Unlike the first Civil High Commissioner in Malta Sir Alexander Ball (1757-1809), who endeared himself with the Maltese, the first colonial Governor of Malta Sir Thomas Maitland (1759-1824) was very unpopular and there was no love lost between him and the Maltese. Maitland’s thirst for autocratic powers knew no bounds, which even antagonised the large number of British expats who came to Malta as top administrators or representatives of established shipping and commercial lines.
King Tom, as he was known, assumed not only the governance of the Maltese islands but was also Lord High Commissioner of the Ionian Islands in Greek waters and he also administered all the British consulates in North Africa. He further alienated the staunch Roman Catholic clergy and the entire Maltese population with his arrogant attitude towards the Church in Malta.
I vividly recall a scholarly exhibition held at the Mdina Cathedral Museum 15 years ago, which provided enough material to demonstrate the complex and arduous course the ‘Word of God’ in the local vernacular had to take, starting with G.M. Canolo in 1822, who published his Maltese translation of the Gospel of St John in London.
This highly researched exhibition, organis ed by then curator John Azzopardi, affectionately known as Dun Ġwann, was held at this prestigious museum which houses an early 13th-century Codex of the Gospels, which is of great historical and artistic value. It was the gospel on which solemn oaths, such as the oath of office, were taken by Università officials in the Middle Ages.
The exhibition highlighted a momentous period in the history of Maltese Christianity. The early years of British rule in Malta were characterised by bitter recriminations about the rights of the Protestant Church, the official religion of the island’s new masters. This necessitated the urgent provision of a suitable place of worship in Valletta.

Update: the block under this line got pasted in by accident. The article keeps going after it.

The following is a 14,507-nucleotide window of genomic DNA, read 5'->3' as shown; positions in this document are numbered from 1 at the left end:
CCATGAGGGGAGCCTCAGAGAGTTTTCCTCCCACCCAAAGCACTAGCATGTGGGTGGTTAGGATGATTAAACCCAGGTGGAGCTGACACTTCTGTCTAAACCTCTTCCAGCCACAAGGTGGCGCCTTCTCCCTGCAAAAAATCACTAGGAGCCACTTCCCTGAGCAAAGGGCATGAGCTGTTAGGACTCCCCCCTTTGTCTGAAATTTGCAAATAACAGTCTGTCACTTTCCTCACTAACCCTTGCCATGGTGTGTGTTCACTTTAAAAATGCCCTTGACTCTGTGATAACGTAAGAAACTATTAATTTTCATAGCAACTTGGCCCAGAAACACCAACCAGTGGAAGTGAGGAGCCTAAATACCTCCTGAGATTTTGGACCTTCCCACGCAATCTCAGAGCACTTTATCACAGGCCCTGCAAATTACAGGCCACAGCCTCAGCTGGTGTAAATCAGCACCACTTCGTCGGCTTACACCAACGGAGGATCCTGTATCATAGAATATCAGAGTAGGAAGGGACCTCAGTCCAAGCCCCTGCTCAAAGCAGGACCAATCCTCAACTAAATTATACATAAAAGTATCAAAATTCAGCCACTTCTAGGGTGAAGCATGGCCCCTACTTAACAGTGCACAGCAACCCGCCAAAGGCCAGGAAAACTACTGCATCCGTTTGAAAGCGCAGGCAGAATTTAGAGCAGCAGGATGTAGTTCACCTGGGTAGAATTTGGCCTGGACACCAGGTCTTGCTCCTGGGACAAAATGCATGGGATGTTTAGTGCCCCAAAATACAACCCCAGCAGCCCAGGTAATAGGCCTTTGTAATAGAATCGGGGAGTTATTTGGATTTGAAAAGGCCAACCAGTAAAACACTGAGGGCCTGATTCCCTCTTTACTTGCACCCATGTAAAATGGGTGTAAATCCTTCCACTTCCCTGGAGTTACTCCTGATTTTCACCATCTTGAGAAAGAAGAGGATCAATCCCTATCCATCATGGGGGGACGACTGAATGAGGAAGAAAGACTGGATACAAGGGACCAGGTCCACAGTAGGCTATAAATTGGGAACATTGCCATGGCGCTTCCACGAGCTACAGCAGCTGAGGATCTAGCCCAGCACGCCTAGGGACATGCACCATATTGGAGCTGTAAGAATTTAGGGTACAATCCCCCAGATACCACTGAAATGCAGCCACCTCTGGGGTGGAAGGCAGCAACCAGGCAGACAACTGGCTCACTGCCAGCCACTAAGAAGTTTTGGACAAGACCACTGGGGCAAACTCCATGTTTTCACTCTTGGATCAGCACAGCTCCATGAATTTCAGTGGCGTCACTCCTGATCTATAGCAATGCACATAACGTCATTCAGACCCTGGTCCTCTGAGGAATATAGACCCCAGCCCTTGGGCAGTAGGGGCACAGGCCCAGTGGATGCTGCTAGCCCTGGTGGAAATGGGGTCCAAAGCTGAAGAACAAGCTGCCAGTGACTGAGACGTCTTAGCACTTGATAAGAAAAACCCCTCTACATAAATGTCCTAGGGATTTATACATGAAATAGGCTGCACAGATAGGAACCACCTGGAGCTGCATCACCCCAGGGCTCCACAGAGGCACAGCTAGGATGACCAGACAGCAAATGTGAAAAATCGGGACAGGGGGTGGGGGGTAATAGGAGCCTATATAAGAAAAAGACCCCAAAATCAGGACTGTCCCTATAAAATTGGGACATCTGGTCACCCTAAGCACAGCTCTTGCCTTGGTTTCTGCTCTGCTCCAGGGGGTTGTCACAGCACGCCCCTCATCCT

The local Church at that time considered the study and translation of the Bible as a closely guarded enclave in which laymen were completely banned
The conventual church of St John was considered by successive early governors as a prize of war since it had belonged to the Knights; consequently they cast envious eyes on it in order to serve the religious needs of Protestant residents.
By 1826 not only did the Protestant Movement hold its meetings at the Governor’s Palace in Valletta but through connections in the British Parliament they raised the matter in London.
In 1808 Britain gave permission to the London-based Protestant Bible Society to establish a branch in Malta and they were particularly active in Floriana and Cospicua, where army and navy personnel were numerous. The Church Missionary Society of London was at the same time very active in its mission of promoting the diffusion of the Bible in English, one of the basic tenets of the English Reformation.
In such a climate the translation of the Bible into Maltese was a very sensitive issue. It has to be viewed within the strict constraints of the period when zealous members of these societies made their presence felt with huge numbers of Bible books in Maltese and Italian printed in London.
Many of the signals sent out by these events are at times confusing but one message stands out loud and clear – the Bible matters... and some audacious Maltese writers took bold initiatives and made some feeble attempts, at times prompted by the Protestant Movement in Malta, at translating parts of the Bible into the ‘demeaning language of the uneducated masses’, which formed the majority of the local population.
One of the first of these pioneering visionaries was M.A. Vassalli (1764-1829), a convert to Protestantism, who in 1829 published anonymously in London his translation of the four Gospels and Acts of the Apostles. He died a few months later and was refused a Catholic burial.